I could begin by telling you that this album is beautifully tied together by one song - no - one line in a song: "When does money lie awake and worry about you and me?" ('Stolen with permission from Neil McCarthy')
But I would be lying about that.
Like any fan of Niall Connolly - the man and his music - I am just delighted that we now get to listen to this his eighth studio album, currently accompanying him on a tour so long that surely it was fruitless trying to design one poster with all the dates on it. (details of which can be found by clicking here..... or for the hell of it, here)
'all we have become' sees Connolly picking up exactly where he left off with 'Sound '(2013): a man at ease with his craft, his lyrics, his audience, his uncanny knack of turning a group of songs into a 40 minute or so journey through the sublime, the heartfelt, the intimate, the poetic, the dirty and the uplifting. In opening with the gentle and stirring 'Down to the sea', from which the album title is taken, we get a feeling for Connolly's peers and diaspora; perhaps the nostalgia that follows into the second track 'The Four Face Liar' which, in keeping with its subject, has a distinctively 90's pop-rock feel to it which works perfectly. 'The Blue Dollar' put me in a Ford Capri in the 70's riding through the Mojave Desert - again, this is a good thing: I want a song to take me somewhere else, and that is exactly how this album works. From the raucously infectious 'Not my monkey' to the beautifully arranged 'Carry it with you', this is an album that you will want to carry with you, and you will be glad you did, I'm not lying about that. Available now from Niall's guitar case, itunes, and CD Baby.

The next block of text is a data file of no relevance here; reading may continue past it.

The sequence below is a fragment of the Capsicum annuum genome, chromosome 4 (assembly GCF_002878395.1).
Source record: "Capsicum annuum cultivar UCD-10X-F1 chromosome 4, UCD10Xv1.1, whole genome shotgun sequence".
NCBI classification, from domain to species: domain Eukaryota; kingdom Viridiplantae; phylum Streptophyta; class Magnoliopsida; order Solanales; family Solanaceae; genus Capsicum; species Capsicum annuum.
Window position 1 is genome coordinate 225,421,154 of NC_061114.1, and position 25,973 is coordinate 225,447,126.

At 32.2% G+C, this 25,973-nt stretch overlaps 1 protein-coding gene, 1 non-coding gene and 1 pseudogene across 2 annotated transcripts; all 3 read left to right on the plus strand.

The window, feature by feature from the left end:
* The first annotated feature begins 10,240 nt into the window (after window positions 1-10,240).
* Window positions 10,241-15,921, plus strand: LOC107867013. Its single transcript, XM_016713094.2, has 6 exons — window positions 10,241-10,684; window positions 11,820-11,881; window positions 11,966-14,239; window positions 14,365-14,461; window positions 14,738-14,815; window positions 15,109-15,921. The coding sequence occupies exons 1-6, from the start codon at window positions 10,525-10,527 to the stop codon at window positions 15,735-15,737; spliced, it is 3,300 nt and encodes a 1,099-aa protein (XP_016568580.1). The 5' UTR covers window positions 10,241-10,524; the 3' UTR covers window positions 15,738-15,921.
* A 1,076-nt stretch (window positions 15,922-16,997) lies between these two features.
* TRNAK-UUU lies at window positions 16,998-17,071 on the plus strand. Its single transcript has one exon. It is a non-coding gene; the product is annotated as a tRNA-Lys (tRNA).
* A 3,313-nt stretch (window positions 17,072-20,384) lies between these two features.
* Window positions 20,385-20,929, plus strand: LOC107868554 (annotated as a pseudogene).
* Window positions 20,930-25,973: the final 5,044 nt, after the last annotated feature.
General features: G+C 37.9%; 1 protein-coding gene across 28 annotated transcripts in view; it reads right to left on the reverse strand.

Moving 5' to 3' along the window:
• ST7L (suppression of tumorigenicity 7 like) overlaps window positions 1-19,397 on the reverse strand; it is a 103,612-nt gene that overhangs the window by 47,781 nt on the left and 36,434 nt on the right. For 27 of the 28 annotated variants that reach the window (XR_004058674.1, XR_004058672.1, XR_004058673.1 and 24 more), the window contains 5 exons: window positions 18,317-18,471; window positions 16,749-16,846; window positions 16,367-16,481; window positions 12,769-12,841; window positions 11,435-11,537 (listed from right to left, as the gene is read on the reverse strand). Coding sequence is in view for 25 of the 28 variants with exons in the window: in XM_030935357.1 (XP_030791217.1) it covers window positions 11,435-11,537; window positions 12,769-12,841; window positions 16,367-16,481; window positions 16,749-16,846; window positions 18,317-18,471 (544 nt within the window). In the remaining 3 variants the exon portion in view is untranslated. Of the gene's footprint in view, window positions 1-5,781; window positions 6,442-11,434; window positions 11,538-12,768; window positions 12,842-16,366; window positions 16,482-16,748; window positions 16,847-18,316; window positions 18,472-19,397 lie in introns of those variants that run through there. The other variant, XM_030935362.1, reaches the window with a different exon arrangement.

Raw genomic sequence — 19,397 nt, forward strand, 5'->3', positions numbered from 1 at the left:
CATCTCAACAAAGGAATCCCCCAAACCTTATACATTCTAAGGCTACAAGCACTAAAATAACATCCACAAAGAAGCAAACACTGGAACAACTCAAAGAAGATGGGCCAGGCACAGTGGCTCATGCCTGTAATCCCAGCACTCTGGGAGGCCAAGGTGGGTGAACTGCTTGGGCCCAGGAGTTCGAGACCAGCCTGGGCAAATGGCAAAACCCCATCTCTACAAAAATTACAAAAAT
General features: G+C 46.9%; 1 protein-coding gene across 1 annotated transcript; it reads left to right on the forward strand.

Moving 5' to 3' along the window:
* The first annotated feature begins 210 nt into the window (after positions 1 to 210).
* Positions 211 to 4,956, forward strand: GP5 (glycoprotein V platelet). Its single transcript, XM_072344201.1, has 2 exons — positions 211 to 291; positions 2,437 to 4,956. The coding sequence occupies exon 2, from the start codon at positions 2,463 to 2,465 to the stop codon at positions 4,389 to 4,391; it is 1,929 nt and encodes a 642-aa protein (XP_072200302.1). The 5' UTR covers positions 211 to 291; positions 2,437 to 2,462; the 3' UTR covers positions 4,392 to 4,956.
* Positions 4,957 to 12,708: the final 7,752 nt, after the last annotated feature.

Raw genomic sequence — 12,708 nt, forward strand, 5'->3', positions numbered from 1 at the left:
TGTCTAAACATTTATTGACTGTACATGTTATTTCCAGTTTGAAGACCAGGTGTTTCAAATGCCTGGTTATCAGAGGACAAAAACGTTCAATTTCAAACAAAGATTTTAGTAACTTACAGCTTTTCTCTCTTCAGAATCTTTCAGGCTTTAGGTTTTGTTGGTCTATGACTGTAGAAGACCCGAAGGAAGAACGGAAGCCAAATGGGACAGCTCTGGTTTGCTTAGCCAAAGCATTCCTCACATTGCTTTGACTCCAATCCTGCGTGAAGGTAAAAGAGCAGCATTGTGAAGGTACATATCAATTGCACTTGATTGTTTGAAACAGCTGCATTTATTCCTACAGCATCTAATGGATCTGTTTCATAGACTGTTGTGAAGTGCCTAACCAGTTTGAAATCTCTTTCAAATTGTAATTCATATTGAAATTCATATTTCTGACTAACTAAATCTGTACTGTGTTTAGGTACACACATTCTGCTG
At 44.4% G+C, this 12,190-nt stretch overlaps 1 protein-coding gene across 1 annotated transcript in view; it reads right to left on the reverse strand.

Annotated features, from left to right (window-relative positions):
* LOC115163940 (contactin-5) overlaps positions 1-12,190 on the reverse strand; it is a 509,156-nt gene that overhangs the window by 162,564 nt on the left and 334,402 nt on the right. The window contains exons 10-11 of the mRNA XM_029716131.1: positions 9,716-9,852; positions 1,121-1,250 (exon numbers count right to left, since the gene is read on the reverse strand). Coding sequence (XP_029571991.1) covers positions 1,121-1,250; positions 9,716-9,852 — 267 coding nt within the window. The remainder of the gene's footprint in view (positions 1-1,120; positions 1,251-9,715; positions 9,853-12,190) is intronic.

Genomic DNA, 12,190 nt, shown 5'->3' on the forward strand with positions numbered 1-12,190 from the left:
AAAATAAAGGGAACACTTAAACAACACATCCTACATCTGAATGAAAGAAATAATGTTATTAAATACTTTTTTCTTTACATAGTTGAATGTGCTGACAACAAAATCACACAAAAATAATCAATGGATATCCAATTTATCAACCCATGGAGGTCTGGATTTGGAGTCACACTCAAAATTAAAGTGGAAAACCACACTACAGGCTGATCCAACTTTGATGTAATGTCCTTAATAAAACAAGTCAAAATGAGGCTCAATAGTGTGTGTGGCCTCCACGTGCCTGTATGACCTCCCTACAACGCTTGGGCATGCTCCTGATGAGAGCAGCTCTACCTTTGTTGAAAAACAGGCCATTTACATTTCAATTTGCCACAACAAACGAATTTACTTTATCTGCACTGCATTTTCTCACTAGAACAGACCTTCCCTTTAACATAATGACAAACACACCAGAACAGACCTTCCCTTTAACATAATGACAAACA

"Like a love letter to the world on the eve of its destruction" Stephen Murray
"These dynamic and surprising poems challenge and delight at every turn. No survival kit is complete without a little grace like this." Brendan Constantine